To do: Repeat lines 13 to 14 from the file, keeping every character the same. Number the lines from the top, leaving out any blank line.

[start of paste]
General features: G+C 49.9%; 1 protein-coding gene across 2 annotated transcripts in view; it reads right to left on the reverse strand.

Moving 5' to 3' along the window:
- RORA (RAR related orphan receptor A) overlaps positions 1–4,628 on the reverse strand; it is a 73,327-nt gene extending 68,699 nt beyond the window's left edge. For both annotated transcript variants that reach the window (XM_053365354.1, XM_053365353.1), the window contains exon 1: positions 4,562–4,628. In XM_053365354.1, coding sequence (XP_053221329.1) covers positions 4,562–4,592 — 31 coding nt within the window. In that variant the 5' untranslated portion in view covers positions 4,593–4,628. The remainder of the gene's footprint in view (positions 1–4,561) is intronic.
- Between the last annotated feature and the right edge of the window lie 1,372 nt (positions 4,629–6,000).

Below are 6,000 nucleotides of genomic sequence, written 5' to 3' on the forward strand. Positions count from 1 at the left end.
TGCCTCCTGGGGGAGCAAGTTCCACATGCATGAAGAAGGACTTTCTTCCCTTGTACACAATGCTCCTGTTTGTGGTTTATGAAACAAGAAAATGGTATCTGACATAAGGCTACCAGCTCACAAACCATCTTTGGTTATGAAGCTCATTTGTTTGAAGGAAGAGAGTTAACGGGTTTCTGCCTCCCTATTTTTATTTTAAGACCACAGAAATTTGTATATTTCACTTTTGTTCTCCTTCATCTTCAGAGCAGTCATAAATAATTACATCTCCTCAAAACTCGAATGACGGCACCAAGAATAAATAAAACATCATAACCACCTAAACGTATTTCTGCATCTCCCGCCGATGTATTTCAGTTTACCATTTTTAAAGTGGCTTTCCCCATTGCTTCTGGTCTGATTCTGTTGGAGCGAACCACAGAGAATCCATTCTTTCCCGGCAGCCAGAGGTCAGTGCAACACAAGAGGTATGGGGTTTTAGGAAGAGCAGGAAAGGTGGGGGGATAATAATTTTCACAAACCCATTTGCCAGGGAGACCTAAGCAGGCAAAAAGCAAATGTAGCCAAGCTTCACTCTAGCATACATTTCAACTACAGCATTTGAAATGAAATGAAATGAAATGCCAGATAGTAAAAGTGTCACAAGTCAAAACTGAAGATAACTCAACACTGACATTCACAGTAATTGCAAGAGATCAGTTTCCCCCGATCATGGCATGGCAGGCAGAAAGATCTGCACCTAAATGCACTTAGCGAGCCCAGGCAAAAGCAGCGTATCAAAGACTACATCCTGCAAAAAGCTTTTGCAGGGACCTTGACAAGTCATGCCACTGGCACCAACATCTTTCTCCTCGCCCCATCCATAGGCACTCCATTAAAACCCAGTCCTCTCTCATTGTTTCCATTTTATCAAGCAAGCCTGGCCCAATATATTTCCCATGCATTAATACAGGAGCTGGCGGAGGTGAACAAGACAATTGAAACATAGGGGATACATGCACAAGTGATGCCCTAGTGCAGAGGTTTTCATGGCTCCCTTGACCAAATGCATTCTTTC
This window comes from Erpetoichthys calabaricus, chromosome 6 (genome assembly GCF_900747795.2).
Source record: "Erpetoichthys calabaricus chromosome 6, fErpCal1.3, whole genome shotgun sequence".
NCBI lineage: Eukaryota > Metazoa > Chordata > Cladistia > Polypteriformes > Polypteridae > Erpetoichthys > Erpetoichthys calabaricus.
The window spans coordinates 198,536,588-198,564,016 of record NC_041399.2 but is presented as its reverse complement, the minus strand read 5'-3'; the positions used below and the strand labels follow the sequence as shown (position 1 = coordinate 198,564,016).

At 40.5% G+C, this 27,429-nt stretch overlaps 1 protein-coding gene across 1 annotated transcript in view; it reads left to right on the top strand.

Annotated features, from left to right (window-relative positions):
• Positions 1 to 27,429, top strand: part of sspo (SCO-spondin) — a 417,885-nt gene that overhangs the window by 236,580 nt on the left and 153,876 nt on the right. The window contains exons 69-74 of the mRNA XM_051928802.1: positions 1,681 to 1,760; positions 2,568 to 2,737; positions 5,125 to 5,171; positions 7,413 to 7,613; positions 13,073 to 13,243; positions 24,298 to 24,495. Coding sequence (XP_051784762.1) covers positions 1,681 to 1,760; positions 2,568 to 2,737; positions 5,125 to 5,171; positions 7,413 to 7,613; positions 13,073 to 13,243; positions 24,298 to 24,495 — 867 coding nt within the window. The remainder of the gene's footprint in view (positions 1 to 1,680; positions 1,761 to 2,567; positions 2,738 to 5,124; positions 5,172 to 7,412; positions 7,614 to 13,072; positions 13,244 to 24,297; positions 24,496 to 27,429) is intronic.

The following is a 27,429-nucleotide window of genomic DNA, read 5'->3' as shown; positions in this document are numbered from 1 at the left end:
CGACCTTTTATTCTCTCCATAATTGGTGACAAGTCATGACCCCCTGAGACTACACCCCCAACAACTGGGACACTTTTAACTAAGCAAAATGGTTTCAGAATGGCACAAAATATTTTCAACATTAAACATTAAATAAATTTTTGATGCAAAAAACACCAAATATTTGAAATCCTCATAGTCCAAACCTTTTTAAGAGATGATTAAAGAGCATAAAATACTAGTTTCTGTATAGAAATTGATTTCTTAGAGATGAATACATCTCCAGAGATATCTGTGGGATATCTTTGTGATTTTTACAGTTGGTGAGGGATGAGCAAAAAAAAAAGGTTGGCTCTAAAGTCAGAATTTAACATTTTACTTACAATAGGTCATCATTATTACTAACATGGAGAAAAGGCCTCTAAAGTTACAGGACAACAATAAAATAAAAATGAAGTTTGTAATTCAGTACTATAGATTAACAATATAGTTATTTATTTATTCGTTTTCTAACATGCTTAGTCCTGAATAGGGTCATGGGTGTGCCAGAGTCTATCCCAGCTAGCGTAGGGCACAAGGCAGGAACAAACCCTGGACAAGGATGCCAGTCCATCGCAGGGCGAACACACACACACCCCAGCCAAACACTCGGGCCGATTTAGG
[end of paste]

• Positions 1 to 27,429, top strand: part of sspo (SCO-spondin) — a 417,885-nt gene that overhangs the window by 236,580 nt on the left and 153,876 nt on the right. The window contains exons 69-74 of the mRNA XM_051928802.1: positions 1,681 to 1,760; positions 2,568 to 2,737; positions 5,125 to 5,171; positions 7,413 to 7,613; positions 13,073 to 13,243; positions 24,298 to 24,495. Coding sequence (XP_051784762.1) covers positions 1,681 to 1,760; positions 2,568 to 2,737; positions 5,125 to 5,171; positions 7,413 to 7,613; positions 13,073 to 13,243; positions 24,298 to 24,495 — 867 coding nt within the window. The remainder of the gene's footprint in view (positions 1 to 1,680; positions 1,761 to 2,567; positions 2,738 to 5,124; positions 5,172 to 7,412; positions 7,614 to 13,072; positions 13,244 to 24,297; positions 24,496 to 27,429) is intronic.

The following is a 27,429-nucleotide window of genomic DNA, read 5'->3' as shown; positions in this document are numbered from 1 at the left end: